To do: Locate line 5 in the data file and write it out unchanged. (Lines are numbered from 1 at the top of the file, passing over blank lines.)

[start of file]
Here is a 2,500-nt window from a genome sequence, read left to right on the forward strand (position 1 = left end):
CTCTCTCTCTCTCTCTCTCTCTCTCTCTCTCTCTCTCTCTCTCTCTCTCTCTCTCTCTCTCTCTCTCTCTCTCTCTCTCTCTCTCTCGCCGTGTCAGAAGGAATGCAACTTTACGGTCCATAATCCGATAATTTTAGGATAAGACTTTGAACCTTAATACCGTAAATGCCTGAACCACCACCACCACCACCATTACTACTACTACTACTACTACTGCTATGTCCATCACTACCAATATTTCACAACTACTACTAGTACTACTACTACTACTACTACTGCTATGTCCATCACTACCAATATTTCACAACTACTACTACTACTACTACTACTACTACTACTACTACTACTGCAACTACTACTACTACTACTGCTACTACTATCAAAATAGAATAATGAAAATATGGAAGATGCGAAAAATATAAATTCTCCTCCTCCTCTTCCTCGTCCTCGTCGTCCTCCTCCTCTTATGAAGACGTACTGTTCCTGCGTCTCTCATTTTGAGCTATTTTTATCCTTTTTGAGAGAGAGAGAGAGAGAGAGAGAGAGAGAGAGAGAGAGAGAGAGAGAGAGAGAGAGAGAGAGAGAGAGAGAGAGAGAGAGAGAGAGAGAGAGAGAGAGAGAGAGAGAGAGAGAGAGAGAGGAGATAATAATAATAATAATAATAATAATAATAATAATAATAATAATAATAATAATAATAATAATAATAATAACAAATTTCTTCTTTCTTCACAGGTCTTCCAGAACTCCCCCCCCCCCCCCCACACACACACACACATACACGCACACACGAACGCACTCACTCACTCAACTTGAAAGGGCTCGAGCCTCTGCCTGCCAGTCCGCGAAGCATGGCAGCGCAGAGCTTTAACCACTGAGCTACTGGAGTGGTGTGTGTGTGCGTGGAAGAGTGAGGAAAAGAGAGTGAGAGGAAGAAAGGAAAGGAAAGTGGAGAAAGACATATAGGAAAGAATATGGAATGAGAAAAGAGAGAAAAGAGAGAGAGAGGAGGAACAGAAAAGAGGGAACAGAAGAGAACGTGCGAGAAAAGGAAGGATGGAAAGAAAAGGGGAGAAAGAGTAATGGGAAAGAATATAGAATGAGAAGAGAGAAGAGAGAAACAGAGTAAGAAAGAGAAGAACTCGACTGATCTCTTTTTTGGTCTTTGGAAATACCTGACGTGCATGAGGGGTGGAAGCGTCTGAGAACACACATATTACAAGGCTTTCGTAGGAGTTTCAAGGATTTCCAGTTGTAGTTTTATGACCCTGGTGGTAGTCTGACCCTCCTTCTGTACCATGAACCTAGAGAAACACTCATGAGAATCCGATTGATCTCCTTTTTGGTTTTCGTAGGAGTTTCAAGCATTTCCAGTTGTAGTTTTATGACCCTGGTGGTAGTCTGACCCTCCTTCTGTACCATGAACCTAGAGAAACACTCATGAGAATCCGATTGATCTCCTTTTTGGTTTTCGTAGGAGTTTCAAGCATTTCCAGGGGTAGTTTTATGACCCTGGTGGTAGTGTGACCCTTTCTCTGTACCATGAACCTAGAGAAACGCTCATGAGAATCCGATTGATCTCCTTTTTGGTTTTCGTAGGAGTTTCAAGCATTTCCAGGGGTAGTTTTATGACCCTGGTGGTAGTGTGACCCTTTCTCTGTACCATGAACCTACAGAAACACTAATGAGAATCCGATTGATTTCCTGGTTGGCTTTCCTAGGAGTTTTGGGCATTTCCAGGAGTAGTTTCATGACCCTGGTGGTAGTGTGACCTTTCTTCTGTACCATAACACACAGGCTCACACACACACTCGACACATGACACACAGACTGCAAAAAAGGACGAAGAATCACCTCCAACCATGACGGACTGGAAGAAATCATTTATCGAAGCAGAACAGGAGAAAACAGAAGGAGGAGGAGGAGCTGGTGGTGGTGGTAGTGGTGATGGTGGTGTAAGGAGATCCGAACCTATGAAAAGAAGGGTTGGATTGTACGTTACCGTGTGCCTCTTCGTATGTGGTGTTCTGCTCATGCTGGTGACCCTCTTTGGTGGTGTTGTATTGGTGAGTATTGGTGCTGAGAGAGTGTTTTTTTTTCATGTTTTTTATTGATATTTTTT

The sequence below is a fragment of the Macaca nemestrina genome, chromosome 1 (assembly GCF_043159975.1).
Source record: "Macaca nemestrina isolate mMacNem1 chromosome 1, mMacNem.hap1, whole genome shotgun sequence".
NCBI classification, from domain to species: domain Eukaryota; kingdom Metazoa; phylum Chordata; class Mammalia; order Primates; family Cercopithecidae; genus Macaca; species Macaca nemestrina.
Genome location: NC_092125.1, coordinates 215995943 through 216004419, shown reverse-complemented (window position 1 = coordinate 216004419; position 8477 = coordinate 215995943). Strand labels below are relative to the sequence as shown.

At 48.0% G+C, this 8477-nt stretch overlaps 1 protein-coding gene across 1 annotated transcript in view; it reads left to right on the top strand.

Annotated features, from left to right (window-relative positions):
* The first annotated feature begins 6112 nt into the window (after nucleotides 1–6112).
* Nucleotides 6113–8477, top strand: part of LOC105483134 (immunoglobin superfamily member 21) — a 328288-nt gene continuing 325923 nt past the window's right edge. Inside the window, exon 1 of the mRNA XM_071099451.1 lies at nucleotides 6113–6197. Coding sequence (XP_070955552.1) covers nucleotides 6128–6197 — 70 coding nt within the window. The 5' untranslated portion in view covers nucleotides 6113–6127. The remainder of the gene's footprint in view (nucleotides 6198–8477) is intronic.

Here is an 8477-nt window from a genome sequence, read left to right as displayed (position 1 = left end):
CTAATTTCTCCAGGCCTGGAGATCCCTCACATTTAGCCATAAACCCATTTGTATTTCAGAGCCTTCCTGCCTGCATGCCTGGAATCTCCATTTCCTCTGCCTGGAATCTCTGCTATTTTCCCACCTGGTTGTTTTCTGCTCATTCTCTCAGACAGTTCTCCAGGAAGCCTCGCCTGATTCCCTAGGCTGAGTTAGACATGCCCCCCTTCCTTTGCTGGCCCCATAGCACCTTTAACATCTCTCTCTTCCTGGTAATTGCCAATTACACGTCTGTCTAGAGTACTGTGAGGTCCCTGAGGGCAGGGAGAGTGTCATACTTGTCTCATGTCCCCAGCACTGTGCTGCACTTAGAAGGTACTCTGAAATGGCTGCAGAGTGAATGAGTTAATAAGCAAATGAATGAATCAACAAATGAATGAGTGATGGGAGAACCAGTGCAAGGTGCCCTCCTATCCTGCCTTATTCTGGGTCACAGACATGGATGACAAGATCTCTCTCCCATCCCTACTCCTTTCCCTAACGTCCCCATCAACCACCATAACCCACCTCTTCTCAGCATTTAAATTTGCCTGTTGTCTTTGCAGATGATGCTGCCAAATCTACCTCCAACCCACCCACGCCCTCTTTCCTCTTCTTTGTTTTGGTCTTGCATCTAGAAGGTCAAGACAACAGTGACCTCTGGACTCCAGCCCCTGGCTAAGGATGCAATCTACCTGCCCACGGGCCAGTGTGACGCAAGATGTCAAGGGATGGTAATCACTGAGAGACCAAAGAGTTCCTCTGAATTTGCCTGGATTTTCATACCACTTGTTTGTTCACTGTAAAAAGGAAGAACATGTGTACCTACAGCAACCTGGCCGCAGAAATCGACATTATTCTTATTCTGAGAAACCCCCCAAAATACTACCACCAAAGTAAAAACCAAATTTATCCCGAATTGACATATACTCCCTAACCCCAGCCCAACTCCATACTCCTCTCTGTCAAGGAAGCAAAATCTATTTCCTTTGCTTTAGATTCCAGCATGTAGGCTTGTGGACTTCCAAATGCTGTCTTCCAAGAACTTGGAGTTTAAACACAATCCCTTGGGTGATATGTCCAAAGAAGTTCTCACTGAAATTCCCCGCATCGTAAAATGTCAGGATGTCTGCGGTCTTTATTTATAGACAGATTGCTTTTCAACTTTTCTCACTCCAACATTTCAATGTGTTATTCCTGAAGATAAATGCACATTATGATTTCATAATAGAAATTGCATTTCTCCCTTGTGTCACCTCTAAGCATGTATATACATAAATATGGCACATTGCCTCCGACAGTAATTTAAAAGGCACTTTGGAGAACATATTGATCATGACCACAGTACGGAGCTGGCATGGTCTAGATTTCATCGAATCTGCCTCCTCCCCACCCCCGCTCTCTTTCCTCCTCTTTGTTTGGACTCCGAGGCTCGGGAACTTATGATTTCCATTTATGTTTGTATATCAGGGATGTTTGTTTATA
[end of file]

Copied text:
NCBI classification, from domain to species: domain Eukaryota; kingdom Metazoa; phylum Chordata; class Mammalia; order Primates; family Cercopithecidae; genus Macaca; species Macaca nemestrina.